Devlin said: “I think there needs to be more opportunities for designers starting their own businesses. Especially with the rapid decline on the high street. For example, I think it would be beneficial for the council to give discounted rates initially for a designer to rent a unit or for there to be more start up grants/ loans available. There is definitely potential to run a successful long term clothing business here but it takes a substantial investment of time and money to make it work. I would like to see more fashion related events being held which are available to new designers”

Siobhan McKenna, owner of ReJean Denim. Photograph: Ella MacDonald

At an event organised by Creative Connections Glasgow on 10 April in Sloans, I met Siobhan McKenna, owner of ReJean denim, who makes her own designs by hand. She says:

“There is a creative scene here, there is a lot of people doing their own thing and starting up creative businesses from scratch. The downside is the fabric and haberdashery shops aren’t anywhere near the same standard as in London. There probably isn’t as much media coverage up here, but if you are doing something out there you can gain interest from local media sources quite easily. But with Instagram you can make your own media coverage and build your own following. If you want to work for a high-end fashion house then there’s not much for you in Glasgow. But if you are a maker or a creative and want to start your own business organically you can do that here. There is support both creatively and financially through creative Scotland, CEO Scotland and fashion foundry, and just through the growing creative community. If you have the knowledge you can build your own contacts and start a brand anywhere. The fashion scene in Scotland is really buzzing just now. Photographers and creative directors based out of Glasgow are working on some really hot projects. Successful small businesses with a focus on sustainability are at the core of our creative community. There is a real buzz and a sense of community, and of course social media has really helped boost these businesses.”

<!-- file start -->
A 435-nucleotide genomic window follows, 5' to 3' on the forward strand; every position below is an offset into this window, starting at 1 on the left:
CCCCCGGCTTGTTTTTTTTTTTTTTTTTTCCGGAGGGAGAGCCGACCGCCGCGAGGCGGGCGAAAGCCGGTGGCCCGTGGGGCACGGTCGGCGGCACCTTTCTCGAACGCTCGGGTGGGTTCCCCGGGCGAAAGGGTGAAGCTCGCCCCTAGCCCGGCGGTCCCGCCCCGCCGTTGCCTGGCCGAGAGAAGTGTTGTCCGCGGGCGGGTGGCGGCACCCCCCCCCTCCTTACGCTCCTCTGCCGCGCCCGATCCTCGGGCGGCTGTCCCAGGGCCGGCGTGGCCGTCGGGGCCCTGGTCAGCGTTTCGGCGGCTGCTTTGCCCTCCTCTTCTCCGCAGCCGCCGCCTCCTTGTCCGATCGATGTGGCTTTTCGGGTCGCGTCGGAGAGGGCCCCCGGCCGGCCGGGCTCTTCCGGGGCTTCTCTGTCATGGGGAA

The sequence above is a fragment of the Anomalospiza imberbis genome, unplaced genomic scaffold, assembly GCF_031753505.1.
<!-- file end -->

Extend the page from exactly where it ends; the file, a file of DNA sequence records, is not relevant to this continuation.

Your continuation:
Glasgow might not have its own fashion week, but it has a buzzing creative scene with unique designers in fashion and accessories plus many more creative agencies and a great scene of bloggers and influencers who are a standing up for a Scottish fashion scene that deserves more attention.

Photograph: Ella MacDonald

Creative Scotland offer artists, musicians and designers funding of various amounts, their Regular Funding Network 2018-21 is supported by a Grant in Aid, upwards of £100 million from the Scottish Government. Fashion Foundry is supported by Creative Scotland and provides business support for Scottish fashion and accessory designers and focusing on the international luxury goods market.

With more support for the growing Scottish fashion scene it is not just a fantasy that the Scottish fashion scene is becoming bigger and better than ever.